6 recommendations for fostering affordable art space on Hill presented tonight

The proposed Capitol Hill CODAC boundary. Click for larger version.

A step toward protecting — and growing — Capitol Hill’s arts will be taken tonight at the Century Ballroom. The venue hosts a special meeting of the City Council’s Culture, Civil Rights, Health and Personnel Committee to discuss the recommendations of a volunteer board convened to help make plans that preserve elements that foster creativity in Seattle and provide resources to grow those elements. In short, tonight’s meeting is about affordable space for artistic activities.

The Cultural Overlay District Advisory Committee (CODAC) says its goals are to:

Devise creative ideas for long-term promotion and preservation of cultural, arts, and entertainment activities and spaces in Seattle neighborhoods, then transform those ideas into recommendations the Council can consider implementing through ordinance and budget authority, beginning with Capitol Hill.

Tonight’s agenda includes a meet and greet with councilmembers starting at 5:30 PM followed by a public comment period, then the meeting with presentation of the committee’s recommendations. Presenters will be Fidelma McGinn, CODAC Co-Chair and Director of Artist Trust and Randy Engstrom, CODAC Co-Chair, Director of Youngstown Cultural Arts Center and Seattle Arts Commission member.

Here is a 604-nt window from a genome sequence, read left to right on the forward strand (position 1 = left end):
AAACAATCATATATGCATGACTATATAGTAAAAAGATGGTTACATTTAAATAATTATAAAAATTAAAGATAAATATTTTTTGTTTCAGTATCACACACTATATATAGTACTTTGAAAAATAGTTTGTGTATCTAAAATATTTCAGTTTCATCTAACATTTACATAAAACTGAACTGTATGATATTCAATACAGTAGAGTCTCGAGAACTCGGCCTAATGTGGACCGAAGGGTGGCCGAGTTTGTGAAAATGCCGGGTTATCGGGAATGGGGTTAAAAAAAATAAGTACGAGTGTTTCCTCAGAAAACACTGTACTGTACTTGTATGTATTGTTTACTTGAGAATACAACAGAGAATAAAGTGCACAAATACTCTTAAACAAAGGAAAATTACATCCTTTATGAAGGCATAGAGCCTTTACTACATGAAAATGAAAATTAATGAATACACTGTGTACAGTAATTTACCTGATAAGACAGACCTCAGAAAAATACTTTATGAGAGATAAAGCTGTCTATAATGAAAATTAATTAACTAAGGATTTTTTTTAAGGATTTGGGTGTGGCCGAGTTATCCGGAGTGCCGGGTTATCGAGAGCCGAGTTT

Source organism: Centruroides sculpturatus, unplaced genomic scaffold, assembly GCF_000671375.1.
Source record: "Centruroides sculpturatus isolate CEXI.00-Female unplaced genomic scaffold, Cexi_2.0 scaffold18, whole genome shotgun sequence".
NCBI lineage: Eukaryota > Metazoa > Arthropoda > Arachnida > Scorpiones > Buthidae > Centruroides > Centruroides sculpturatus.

We’ve attached
a copy of the CODAC report
they will be discussing. The group has formed six recommendations:

1. Allow for the creation of designated cultural districts within Seattle’s neighborhoods, to preserve and enhance space for arts and culture to thrive in local communities.

2. Allocate a staff position as a district cultural manager, to work specifically with cultural districts, and be a liaison with other City departments, community organizations, and cultural agencies.

3. Use existing City processes, such as incentives and regulations, and create and re-imagine these tools and processes under a cultural space ‘brand’. Regulatory relief, financial incentives, and land use incentives are the basic tools to be used.

4. Provide technical assistance to ensure the most effective use of these tools.

5. Conduct outreach and build awareness about how neighborhoods can provide arts and cultural space to encourage economic sustainability, express community identity, provide community building through participation in the arts and culture, and enhance overall quality of life.

6. Develop partnerships with organizations, foundations, government agencies, institutions, and individuals. Identify and pursue those potential partnerships with aligned goals, mutual support, and advocacy to achieve success.

The report describes the recommendations more fully and also has some interesting information about the arts environment on Capitol Hill including an index of nearly 200 “arts and culture-related spaces” on the Hill in section M of the report’s appendix.

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